FORTY YEARS AGO, the Supreme Court ruled that where a union represents public employees, even workers who don’t join the union can be forced to pay “agency fees” as a condition of the job. While the First Amendment shields nonmembers from having to subsidize a union’s ideological or political activities, the court held in Abood v. Detroit Board of Education, it allows them to be assessed their fair share for the neutral costs of collective bargaining.
As the ensuing decades made clear, however, when it comes to public-sector unions, there is no separation between collective bargaining and politics. Virtually everything government unions do is political: They endorse candidates, undertake political campaigns, lobby legislators, and hold politics-drenched conventions. They make no secret of their partisan loyalties and clout. On its website, the American Federation of State, County, and Municipal Employees, a prominent government union, boasts: “All across the country, at every level of government, candidates for public office [have] learned
. . . to pay attention to AFSCME’s political muscle.” And thanks to Abood, much of that muscle has been bought with fees collected from unwilling state employees.
For a long time it’s been obvious that Abood got it wrong. In Janus v. AFSCME, a case the Supreme Court took up this week, the justices have a chance to overturn that precedent and get the issue right.
Banning agency fees wouldn’t eliminate unions from government workplaces, but it would mean that unions could no longer compel nonmembers to pay the equivalent of union dues for representation they never asked for. It would also mean states could no longer trample employees’ First Amendment rights in the name of “labor peace.”
On Monday, as the high court heard arguments in the Janus case, union leaders and Democratic officials held political protest rallies around the country, wailing that the sky will fall if Abood is overturned. The lawyer for the union, David Frederick, raised a similar alarm during his oral argument in Washington.
“If the other side succeeds in persuading a majority of you to overrule Abood,” Frederick said, “it will affect thousands of contracts. . . . In many collective bargaining agreements, the fees are the trade-off. Union security is the trade-off for no strikes. And so if you were to overrule Abood, you can raise an untold specter of labor unrest throughout the country.”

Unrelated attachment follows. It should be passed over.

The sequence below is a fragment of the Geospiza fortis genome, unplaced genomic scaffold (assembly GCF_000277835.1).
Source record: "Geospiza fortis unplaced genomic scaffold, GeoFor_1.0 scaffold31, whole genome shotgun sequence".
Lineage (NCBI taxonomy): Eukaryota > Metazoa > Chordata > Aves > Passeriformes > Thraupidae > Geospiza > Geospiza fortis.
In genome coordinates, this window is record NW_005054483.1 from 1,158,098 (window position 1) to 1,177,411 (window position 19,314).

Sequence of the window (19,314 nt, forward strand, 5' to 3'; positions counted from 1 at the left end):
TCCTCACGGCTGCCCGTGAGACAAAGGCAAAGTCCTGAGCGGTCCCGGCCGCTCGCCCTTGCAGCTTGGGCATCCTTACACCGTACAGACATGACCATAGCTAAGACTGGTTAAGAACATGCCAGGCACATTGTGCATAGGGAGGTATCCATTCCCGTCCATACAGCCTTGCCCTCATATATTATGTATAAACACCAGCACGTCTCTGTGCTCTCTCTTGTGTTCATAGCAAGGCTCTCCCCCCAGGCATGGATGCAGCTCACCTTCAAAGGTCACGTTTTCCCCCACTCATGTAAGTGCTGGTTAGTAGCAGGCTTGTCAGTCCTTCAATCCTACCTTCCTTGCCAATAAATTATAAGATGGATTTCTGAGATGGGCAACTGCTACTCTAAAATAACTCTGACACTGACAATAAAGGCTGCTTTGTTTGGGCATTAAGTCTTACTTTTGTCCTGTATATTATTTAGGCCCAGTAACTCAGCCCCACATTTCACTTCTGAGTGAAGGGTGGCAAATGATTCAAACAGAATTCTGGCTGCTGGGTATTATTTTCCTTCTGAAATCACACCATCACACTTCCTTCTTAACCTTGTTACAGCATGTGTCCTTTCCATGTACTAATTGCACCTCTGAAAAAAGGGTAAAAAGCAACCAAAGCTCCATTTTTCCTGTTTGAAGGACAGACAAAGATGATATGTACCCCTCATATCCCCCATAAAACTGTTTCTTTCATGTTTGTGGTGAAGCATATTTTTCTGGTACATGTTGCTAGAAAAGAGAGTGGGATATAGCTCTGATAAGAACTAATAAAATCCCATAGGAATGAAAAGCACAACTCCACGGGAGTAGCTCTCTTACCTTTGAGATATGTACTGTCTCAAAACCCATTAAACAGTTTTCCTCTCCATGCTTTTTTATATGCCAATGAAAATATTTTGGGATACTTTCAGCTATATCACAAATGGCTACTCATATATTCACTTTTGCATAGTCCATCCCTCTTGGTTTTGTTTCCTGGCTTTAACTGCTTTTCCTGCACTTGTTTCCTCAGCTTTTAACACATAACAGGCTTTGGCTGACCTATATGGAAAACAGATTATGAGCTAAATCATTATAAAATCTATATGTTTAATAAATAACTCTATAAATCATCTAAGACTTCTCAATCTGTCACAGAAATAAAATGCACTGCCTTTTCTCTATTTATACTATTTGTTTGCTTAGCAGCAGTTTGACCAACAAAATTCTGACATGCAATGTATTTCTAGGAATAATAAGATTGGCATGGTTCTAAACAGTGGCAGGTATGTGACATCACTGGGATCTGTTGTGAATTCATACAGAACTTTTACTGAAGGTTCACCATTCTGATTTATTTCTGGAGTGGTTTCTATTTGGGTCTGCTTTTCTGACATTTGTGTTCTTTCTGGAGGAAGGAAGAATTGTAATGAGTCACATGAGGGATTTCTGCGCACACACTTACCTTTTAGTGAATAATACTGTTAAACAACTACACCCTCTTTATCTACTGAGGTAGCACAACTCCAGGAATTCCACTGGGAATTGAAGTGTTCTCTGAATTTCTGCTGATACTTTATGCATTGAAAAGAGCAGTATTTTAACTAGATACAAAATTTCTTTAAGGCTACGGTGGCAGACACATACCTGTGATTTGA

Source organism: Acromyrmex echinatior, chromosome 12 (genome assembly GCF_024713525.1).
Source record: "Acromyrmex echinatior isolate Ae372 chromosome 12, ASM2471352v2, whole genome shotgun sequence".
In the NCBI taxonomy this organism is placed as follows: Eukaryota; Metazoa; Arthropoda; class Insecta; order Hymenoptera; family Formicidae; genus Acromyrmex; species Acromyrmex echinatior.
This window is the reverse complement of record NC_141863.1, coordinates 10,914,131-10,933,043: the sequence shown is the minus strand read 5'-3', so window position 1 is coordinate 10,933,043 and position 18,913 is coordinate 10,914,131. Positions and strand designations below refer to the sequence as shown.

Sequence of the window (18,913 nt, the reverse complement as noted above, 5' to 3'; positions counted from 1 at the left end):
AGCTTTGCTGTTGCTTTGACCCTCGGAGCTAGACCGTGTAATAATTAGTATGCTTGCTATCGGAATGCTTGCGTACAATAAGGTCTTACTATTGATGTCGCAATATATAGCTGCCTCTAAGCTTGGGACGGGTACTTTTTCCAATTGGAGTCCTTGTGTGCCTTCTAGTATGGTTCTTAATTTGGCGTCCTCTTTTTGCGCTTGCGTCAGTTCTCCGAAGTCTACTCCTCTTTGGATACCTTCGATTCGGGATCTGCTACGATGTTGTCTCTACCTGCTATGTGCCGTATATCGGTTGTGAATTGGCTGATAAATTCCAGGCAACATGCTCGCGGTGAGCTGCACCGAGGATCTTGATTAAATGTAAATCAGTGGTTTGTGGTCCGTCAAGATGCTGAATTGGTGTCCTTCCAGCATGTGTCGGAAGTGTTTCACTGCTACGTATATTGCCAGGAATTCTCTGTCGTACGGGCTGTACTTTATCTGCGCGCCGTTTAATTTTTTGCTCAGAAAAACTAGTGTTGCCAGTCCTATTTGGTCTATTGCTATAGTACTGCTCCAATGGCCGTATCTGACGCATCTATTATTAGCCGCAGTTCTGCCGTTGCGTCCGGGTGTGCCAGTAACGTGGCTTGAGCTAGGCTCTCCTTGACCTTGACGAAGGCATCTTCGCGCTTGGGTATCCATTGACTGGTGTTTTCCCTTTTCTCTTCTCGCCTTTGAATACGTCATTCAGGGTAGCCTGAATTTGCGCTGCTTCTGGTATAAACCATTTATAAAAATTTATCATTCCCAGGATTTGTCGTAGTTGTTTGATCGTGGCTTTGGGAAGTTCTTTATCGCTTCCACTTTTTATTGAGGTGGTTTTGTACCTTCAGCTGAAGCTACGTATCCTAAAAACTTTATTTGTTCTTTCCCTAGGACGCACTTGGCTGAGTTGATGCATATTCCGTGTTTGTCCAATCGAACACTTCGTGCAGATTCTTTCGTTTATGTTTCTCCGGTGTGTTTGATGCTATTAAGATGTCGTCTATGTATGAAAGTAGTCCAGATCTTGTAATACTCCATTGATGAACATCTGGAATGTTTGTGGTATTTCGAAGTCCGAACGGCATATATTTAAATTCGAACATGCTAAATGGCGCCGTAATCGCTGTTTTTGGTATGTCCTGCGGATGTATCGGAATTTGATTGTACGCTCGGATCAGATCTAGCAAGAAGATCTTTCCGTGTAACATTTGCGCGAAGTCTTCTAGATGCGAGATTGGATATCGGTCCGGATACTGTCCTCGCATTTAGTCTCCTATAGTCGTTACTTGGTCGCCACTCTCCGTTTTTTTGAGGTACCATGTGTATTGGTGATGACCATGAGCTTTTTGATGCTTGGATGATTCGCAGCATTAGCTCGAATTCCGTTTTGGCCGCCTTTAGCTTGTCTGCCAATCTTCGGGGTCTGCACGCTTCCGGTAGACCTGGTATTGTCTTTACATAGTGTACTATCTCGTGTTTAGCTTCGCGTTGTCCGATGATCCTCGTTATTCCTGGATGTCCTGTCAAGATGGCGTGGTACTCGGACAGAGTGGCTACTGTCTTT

It’s a hollow threat. And there is empirical evidence to prove it.
Since 2012, six states have adopted right-to-work laws, bringing to 28 the number of states in which no employee (private or public) can be forced to join or support a labor union as a requirement of the job. Under the new rules, agency fees dried up and some unions lost members. But none of the states that moved into the right-to-work camp were paralyzed by the “untold specter of labor unrest” that the union and its allies are now warning of.
“The record in Michigan, Indiana, Wisconsin, Kentucky, and elsewhere is that it is not a huge burden,” says Daniel DiSalvo, a professor at City College of New York and expert on public-sector labor issues. Obviously there have been some transitional wrinkles, “but you’d be hard pressed to find any evidence that the new laws were hard to implement or caused all kinds of problems.”
Not only are agency fees already barred in the 28 right-to-work states, they are forbidden in the federal workplace too. None of the 2.7 million Americans who work for Uncle Sam can be coerced into paying tribute to a union against their will. Plainly, labor peace does not depend on compelled speech by reluctant government workers.
Abood should be overruled because it egregiously tramples government workers’ rights — regardless of the impact on public-sector contract bargaining. But the justices can rest easy: The impact will be trivial. States, workers, and the Bill of Rights will all be better off. And unions will be free to go on politicking. Just as long as they keep their paws out of nonmembers’ paychecks.Jeff Jacoby can be reached at firstname.lastname@example.org.